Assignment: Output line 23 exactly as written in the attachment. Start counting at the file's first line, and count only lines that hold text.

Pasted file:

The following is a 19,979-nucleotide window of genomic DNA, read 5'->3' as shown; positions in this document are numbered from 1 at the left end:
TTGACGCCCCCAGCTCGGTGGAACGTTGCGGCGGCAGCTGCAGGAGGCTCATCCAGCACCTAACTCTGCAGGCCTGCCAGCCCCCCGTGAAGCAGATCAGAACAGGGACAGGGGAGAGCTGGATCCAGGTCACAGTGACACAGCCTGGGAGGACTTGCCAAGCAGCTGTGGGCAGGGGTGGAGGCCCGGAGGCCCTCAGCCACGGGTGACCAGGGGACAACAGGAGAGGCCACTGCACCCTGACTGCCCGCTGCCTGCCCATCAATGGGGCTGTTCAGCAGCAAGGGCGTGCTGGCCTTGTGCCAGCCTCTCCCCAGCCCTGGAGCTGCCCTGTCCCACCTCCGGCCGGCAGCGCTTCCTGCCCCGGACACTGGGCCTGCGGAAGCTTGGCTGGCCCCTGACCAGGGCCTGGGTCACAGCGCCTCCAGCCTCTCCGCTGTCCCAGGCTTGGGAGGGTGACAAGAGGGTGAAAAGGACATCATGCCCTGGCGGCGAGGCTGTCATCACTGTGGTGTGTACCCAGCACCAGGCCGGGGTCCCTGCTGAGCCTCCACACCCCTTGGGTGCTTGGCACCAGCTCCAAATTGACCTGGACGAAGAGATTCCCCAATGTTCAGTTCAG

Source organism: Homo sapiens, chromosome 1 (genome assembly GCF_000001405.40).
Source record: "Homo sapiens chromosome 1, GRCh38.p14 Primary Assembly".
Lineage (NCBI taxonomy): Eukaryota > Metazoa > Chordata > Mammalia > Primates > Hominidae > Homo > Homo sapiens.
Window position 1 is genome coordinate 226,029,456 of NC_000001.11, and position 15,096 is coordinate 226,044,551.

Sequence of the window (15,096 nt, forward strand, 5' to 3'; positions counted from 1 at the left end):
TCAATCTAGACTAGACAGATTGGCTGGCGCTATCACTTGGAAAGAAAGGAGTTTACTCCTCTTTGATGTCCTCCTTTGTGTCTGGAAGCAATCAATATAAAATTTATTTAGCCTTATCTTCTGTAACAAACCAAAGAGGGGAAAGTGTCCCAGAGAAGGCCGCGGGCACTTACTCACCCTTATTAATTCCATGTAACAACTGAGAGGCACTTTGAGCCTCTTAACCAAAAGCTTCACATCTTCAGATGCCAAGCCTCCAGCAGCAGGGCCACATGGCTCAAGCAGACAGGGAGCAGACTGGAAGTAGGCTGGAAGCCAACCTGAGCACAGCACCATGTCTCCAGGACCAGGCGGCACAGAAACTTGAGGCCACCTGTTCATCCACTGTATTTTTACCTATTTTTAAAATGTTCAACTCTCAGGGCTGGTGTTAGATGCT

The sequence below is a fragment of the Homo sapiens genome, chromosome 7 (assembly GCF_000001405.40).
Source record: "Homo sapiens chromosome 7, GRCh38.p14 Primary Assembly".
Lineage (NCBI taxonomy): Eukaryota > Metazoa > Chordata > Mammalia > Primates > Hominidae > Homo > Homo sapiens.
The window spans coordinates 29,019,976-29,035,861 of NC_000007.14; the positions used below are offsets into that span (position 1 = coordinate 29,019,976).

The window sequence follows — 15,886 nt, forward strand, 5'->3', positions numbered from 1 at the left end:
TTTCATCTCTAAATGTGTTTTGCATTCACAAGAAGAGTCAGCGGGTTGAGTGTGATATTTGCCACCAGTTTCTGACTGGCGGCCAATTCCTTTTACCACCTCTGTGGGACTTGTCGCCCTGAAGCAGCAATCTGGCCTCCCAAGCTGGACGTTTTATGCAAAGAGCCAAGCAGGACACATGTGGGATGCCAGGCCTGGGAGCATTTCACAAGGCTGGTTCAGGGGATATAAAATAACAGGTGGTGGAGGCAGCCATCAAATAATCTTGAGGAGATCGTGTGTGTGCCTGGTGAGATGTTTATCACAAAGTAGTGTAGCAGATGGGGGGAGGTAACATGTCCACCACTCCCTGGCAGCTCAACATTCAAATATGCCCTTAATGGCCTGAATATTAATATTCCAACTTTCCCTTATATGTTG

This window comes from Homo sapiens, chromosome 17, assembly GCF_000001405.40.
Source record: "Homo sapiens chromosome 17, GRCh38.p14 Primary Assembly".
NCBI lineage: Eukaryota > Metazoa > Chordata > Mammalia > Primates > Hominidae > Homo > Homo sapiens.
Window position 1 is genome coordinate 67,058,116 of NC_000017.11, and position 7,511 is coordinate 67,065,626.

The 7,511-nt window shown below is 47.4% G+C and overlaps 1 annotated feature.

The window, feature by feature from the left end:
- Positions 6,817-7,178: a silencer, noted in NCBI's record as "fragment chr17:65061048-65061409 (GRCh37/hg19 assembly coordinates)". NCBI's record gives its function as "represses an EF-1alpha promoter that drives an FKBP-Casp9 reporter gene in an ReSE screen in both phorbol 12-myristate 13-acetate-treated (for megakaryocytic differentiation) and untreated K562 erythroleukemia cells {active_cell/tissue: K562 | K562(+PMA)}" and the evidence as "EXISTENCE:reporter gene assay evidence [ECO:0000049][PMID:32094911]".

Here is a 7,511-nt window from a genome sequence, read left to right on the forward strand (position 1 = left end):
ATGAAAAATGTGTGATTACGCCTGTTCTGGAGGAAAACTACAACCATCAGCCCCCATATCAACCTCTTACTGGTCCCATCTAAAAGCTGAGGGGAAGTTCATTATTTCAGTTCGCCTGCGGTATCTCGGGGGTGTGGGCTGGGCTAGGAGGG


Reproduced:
ATGAAAAATGTGTGATTACGCCTGTTCTGGAGGAAAACTACAACCATCAGCCCCCATATCAACCTCTTACTGGTCCCATCTAAAAGCTGAGGGGAAGTTCATTATTTCAGTTCGCCTGCGGTATCTCGGGGGTGTGGGCTGGGCTAGGAGGG